And it’s more complicated than that, of course. There aren’t just those two markers. There a few bazillion more, but I’m not paid the big bucks to know about all that. I just know enough about it to want to get my flu shot.
So I did. Today, as a matter of fact.
Dave and I followed the signs to the pharmacy, and there we were given an information sheet, identical to this page. You know all that shit that Nicole’s “source” got from demanding the insert? Right on that sheet.
Furthermore, we had to fill out a questionnaire. Here’s mine.
I know it’s hard to read. The blacked-out stuff is my personal information and my signature. The questions are interesting. Look them over in light of the points listed above that are supposed to fill you with fear.
1. Do you have a fever or illness today?
2. Do you have any allergies to medications, foods (e.g. eggs), latex, or a vaccine component (e.g. gelatin, neomycin, polymixin, yeast, thimerosal, etc.)? If yes, list what you’re allergic to___________________
3. Have you ever had a serious reaction after receiving a vaccine? (lip swelling, arm swelling, trouble breathing, seizure, etc.?)
4. Have you ever had a dose of the SAME vaccine for which you are requesting today? [NOTE: I put yes even though this year’s vaccine is different from last year’s vaccine. I wasn’t exactly sure what the question meant. I suspect it was there to be sure somebody didn’t come in and get a second vaccination THIS year.]
5. Have you ever experienced seizures, Guillain-Barre syndrome, or any other neurological disorder?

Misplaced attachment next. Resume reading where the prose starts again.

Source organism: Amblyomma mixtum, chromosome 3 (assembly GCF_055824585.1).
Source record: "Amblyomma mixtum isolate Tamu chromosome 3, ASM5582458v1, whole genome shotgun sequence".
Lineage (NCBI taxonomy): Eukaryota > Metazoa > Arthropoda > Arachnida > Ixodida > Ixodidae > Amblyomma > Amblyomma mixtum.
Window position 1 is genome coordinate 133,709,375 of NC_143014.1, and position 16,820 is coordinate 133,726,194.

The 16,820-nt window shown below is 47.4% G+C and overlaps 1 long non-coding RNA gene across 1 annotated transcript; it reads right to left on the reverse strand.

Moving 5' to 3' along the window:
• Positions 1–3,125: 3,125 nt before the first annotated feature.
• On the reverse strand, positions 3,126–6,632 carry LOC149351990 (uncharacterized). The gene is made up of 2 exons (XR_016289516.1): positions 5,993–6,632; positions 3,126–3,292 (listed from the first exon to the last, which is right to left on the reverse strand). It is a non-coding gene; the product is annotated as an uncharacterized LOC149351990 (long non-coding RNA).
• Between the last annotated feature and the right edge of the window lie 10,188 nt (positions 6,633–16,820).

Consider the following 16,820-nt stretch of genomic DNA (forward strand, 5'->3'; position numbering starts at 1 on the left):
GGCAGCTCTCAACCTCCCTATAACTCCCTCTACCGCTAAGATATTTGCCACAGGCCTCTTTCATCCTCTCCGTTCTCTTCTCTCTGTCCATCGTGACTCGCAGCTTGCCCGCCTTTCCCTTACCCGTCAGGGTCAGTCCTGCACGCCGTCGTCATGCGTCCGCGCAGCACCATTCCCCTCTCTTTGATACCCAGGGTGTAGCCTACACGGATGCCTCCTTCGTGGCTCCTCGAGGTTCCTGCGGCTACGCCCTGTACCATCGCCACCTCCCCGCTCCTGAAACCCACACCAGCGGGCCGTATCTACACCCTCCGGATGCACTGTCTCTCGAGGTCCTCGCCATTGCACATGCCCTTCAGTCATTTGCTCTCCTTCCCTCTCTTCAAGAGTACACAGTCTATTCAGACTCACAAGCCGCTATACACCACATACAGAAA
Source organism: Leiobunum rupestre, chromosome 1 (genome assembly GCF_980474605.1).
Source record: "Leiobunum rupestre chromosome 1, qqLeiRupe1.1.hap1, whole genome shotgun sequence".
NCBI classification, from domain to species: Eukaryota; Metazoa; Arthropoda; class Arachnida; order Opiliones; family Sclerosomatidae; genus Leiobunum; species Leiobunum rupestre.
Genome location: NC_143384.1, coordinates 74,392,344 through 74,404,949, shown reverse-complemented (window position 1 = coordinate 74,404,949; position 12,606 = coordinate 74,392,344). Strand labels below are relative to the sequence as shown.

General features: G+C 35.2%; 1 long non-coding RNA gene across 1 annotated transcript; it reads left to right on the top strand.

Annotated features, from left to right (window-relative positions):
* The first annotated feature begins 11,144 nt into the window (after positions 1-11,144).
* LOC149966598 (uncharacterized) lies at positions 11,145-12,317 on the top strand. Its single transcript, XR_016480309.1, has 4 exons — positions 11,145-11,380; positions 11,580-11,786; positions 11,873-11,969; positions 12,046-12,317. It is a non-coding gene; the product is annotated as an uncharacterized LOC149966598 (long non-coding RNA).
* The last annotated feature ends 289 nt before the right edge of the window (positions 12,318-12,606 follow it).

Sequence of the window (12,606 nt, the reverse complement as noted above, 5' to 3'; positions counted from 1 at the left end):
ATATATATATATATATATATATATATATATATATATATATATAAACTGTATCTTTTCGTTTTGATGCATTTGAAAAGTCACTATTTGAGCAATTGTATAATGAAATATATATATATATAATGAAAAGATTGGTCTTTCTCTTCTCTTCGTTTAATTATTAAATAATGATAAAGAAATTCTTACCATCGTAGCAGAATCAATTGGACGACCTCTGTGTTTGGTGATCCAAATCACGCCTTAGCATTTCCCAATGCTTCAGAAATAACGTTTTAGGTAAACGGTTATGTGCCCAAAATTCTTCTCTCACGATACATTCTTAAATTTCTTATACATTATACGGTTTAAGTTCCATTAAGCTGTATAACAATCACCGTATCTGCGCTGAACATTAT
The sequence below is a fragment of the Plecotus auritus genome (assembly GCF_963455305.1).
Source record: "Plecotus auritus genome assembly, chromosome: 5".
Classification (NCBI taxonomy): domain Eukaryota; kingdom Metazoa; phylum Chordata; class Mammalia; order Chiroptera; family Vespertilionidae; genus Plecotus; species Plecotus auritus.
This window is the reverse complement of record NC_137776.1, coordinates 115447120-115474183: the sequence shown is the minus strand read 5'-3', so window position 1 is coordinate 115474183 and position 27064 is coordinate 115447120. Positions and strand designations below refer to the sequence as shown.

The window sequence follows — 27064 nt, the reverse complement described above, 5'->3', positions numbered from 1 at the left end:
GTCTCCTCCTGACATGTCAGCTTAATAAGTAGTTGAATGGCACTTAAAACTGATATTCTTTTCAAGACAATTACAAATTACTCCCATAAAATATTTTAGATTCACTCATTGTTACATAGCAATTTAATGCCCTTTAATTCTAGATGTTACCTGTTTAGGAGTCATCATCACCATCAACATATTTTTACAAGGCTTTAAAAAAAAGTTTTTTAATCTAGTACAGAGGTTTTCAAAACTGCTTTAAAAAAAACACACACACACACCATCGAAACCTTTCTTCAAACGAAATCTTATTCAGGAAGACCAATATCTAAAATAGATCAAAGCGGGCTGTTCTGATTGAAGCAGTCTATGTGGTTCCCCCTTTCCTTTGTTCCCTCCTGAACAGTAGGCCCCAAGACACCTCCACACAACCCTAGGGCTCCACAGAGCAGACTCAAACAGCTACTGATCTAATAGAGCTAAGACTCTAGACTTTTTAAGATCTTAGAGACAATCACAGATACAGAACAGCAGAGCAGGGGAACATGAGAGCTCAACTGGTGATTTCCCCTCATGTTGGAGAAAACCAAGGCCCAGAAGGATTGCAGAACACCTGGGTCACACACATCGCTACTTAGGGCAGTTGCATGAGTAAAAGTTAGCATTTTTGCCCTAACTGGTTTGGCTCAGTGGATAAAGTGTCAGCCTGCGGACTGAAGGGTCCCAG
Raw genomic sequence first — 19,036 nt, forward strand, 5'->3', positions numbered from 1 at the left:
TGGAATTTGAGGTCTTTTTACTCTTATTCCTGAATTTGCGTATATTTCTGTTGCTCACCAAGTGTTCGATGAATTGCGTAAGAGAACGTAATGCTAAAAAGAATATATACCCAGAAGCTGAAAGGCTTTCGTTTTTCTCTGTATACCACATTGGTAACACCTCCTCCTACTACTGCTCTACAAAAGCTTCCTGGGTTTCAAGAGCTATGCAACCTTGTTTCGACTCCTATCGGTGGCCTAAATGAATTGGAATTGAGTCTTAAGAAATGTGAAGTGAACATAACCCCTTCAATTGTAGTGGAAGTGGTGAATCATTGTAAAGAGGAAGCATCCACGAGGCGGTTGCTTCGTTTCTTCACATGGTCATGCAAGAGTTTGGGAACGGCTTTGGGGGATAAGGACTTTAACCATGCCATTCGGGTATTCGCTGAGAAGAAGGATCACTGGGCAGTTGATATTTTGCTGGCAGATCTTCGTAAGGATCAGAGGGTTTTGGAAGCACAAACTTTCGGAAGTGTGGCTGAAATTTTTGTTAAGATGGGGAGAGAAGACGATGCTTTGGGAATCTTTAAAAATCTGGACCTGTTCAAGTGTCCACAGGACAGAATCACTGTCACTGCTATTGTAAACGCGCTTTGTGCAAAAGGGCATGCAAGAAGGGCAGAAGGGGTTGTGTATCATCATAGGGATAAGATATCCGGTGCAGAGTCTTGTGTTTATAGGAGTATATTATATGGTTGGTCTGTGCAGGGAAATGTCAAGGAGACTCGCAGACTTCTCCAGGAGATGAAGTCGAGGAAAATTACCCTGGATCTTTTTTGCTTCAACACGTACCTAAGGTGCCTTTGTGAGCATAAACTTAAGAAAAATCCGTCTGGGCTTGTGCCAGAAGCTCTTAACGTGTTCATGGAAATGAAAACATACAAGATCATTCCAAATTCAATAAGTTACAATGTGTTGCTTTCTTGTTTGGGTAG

6. Have you received any vaccines in the last 28 days?
7. Have you had a mastectomy?
8. For women: are you currently pregnant, breastfeeding, or are you planning to become pregnant in the next month?
9. Do you have cancer, leukemia, lymphoma, HIV/AIDS, organ transplantation, or any other immune system problem?
10. In the past three months, have you taken medications that weaken your immune system, such as anti-cancer drugs, high-dose steroids, chemotherapy, injectable therapy for rheumatoid arthritis, Crohn’s disease or psoriasis (e.g. Humira, Enbrel) or radiation treatments?
11. During the past year, have you received a transfusion of blood or blood products, or been given immune (gamma) globulin or an antiviral drug?
12. Do you have a long-term health problem with heart disease, lung disease (e.g. COPD, asthma), kidney disease, metabolic disease (e.g. diabetes), anemia or other blood disorder?
13. For children or teens: Is the patient receiving long-term aspirin therapy or have a history of wheezing (2-4 yr olds)?
Now. Do you see how the information sheet and the questionnaire covered every single thing that courageous girl above found out by demanding to read the insert? If you answer “yes” to any of those questions, believe me they notice. And you aren’t getting a flu shot unless your doctor personally says it’s okay. Mostly, if you have these sorts of things, your doctor will pretty much make sure you get your flu shot at his office if you need one, and not at all if you can’t take it.